"Everyone is a Book of Blood;
Wherever we're opened, we're red."
What a strange movie Book of Blood (2009, directed by John Harrison) is. It begins with Simon McNeal (Jonas Armstrong), a man covered with strange scars and cuts who is abducted by a sociopath. The sociopath has been hired by a mysterious employer to deliver the man's skin. He's a collectible, it seems. The sociopath tells McNeal "You're a book of blood!" and encourages him to tell him his story. What we have in this set-up is a particularly creative framing story for an anthology film. This shouldn't be surprising, given that the stories this is based on, "The Book of Blood" and "On Jerusalem Street" are the framing story for Clive Barker's notorious Books of Blood short story collections. Given that Barker and Lionsgate are slowly mining those collections for movies, one can easily see this movie as the keystone in some DVD box set of the future. The first two stories in the series have already been filmed, as well as a scattering of others from later volumes. As a stand-alone movie, though, this creates an awkward situation: It's a framing device that doesn't frame anything.
The bulk of the story here is another one of those haunted house stories where paranormal investigators bring a bunch of equipment and an unstable psychic into a reputedly haunted house and see what happens. This stuff has become kind of a cliche these days, what with all the ghost and haunting shows on cable, but this film knows the rules, and soon pitches everyone into the deep end. The conceit of this is that the unstable clairvoyant is a bit of a fraud, so when all hell inevitably breaks loose, he's the boy who cried wolf. The two main characters in this are Dr. Mary Florescu, an investigator with a history of clairvoyance herself, and the aforementioned Simon McNeal, who is the our callow grad student fraud. Given that the movie begins showing him in an awful state, the audience is fairly credulous about his role in the film even if Mary herself, and her partner, Reg, are not. It's a deft piece of plotting, actually. It provides just enough misdirection for the story to spring its surprises. At the end, this veers sharply away from the standard haunted house investigation story into the territory of Barker's more visionary stories. The dead have highways, the film tells us; then it plops us down at a crossroads.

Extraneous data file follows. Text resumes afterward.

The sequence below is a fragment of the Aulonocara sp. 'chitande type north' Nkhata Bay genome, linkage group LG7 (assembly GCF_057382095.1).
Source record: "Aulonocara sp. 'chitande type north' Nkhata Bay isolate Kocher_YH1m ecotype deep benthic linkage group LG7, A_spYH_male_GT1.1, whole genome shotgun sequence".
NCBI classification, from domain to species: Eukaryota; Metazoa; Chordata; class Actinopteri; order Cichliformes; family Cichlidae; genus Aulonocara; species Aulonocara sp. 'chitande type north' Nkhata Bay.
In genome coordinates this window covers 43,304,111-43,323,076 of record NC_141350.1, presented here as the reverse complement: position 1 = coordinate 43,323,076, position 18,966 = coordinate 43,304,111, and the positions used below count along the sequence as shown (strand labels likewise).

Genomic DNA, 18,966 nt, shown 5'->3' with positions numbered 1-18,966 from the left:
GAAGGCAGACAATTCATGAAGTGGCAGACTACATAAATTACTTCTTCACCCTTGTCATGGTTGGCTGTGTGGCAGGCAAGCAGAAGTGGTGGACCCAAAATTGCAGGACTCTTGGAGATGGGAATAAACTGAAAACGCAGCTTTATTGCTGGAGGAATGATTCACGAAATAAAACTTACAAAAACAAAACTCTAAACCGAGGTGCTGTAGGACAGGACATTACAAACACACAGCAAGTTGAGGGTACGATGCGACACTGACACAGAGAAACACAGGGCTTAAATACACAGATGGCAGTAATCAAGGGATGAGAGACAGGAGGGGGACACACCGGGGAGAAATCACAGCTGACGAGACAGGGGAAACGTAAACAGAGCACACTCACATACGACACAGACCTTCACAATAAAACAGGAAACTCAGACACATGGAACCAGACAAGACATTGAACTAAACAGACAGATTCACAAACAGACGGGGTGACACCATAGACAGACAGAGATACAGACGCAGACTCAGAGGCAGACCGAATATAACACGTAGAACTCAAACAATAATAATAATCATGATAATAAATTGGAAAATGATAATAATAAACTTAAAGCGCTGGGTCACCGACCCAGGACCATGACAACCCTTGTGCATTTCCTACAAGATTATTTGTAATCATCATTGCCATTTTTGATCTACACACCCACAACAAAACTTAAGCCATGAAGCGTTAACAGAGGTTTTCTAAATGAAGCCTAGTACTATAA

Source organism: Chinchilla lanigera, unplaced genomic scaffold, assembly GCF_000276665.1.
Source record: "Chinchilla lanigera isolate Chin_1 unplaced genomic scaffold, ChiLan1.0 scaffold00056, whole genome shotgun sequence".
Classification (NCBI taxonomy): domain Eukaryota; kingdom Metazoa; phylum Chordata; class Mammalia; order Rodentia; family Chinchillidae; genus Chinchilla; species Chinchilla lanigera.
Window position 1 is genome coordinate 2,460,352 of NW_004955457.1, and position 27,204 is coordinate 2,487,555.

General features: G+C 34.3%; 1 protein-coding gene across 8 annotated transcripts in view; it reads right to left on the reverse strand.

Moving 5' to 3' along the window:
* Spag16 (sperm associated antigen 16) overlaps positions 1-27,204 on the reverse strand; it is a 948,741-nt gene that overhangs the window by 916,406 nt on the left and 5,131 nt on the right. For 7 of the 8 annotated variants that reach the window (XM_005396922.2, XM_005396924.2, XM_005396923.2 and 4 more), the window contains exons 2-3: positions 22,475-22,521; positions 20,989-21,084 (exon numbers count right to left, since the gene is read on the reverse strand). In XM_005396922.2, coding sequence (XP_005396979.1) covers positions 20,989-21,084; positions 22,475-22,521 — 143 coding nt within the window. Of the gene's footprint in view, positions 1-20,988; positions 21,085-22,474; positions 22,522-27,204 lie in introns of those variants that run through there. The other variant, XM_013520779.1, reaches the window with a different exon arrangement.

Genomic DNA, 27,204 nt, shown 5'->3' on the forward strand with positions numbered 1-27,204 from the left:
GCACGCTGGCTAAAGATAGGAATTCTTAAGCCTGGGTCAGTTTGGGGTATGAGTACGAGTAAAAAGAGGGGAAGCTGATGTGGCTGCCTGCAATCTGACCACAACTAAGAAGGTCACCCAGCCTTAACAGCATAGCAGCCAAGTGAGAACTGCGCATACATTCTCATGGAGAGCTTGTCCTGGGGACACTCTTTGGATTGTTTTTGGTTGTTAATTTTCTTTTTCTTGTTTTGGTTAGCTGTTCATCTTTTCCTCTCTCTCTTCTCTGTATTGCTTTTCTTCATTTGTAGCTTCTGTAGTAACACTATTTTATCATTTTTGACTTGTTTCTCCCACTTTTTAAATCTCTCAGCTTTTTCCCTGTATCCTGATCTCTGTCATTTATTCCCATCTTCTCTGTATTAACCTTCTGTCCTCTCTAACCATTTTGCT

My immediate impression of the movie is two-fold: first, it's an extremely faithful adaptation. Second: a lot of what Barker puts on the page in his stories begins to strain the suspension of disbelief when put up on the screen. The end of this movie teeters on the verge of the ridiculous, though it never quite falls over the edge the way that, say, Hellraiser or Rawhead Rex do. This film shows one of Barker's characteristic elements to advantage: his obsession with the flaying of skin gets a particularly revolting shot near the beginning of the film, while the fear of this hangs over the entire enterprise. The film was directed by John Harrison, a George Romero protégé, and he gives the film a gloomy, modernist look that's very much of a piece with the other two films in this quasi series (Dread and The Midnight Meat Train), while he pays loving attention to his special effects gags. He's left his actors to their own devices, for the most part, and gets away with it by virtue of strong casting. Both Sophie Ward as Mary and Jonas Armstrong as Simon are far better actors than this film might have had if it had been made in 1985 or so. There's a level of commitment in the performances that sells the movie.
If the film has a flaw as a horror movie, it comes from the visionary elements. While these elements are all well and good for a dark fantasy--and who's to say that "dark fantasy" isn't the intent of the movie--they don't really cater to fears that people actually have. Oh, they may make the skin crawl (natch) by virtue of their inventive nastiness, but they're very specific to the private universe of the movie. They have no force of horror in the real world (however you may perceive the supernatural in the "real" world).
In sum, this is an honorable adaptation that's hamstrung a bit by the structural intent of the original material. As I say, I'll be happy to see a complete set of movies based on The Books of Blood sitting on my DVD shelf at some point in the future. For now, this works well enough.